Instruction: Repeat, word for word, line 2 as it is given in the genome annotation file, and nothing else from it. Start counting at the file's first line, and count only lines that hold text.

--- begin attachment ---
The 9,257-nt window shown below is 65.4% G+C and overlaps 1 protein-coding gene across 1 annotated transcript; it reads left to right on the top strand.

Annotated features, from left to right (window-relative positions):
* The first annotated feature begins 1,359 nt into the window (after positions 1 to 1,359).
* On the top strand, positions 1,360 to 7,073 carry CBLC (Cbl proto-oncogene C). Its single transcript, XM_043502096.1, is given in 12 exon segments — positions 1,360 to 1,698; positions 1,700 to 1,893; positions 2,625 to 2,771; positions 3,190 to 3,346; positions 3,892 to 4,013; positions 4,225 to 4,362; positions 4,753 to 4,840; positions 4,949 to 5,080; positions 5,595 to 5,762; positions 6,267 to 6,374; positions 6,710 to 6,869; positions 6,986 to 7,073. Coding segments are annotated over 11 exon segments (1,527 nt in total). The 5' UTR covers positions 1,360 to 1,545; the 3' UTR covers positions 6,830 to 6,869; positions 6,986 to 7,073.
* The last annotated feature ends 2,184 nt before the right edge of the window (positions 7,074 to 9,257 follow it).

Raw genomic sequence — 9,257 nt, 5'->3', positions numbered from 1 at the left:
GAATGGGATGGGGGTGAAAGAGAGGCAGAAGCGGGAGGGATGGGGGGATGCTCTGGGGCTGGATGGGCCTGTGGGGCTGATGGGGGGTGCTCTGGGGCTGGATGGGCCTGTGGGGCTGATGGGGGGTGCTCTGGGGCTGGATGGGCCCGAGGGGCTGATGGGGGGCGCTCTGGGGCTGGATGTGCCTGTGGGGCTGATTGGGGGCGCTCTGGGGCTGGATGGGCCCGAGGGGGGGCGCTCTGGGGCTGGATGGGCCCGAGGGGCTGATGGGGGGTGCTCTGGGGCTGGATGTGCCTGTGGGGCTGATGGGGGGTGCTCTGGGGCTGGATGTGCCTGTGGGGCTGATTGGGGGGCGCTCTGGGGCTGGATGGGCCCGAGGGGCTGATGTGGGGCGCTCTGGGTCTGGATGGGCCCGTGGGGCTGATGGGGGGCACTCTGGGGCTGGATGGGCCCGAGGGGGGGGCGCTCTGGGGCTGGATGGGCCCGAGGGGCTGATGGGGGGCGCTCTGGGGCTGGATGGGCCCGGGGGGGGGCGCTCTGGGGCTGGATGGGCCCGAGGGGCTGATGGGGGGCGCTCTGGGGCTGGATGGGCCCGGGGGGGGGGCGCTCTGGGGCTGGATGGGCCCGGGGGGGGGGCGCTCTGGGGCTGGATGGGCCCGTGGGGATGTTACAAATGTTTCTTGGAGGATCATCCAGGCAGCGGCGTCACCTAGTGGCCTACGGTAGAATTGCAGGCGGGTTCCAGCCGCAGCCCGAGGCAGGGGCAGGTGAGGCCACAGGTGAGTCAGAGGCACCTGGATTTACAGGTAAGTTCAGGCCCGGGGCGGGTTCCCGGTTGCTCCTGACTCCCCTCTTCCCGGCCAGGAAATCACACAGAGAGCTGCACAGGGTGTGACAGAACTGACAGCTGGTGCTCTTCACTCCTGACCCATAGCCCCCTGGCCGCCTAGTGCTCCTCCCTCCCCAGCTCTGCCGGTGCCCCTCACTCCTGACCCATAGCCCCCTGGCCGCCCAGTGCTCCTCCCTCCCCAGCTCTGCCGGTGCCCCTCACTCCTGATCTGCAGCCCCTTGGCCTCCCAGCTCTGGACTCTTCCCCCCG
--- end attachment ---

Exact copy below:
Annotated features, from left to right (window-relative positions):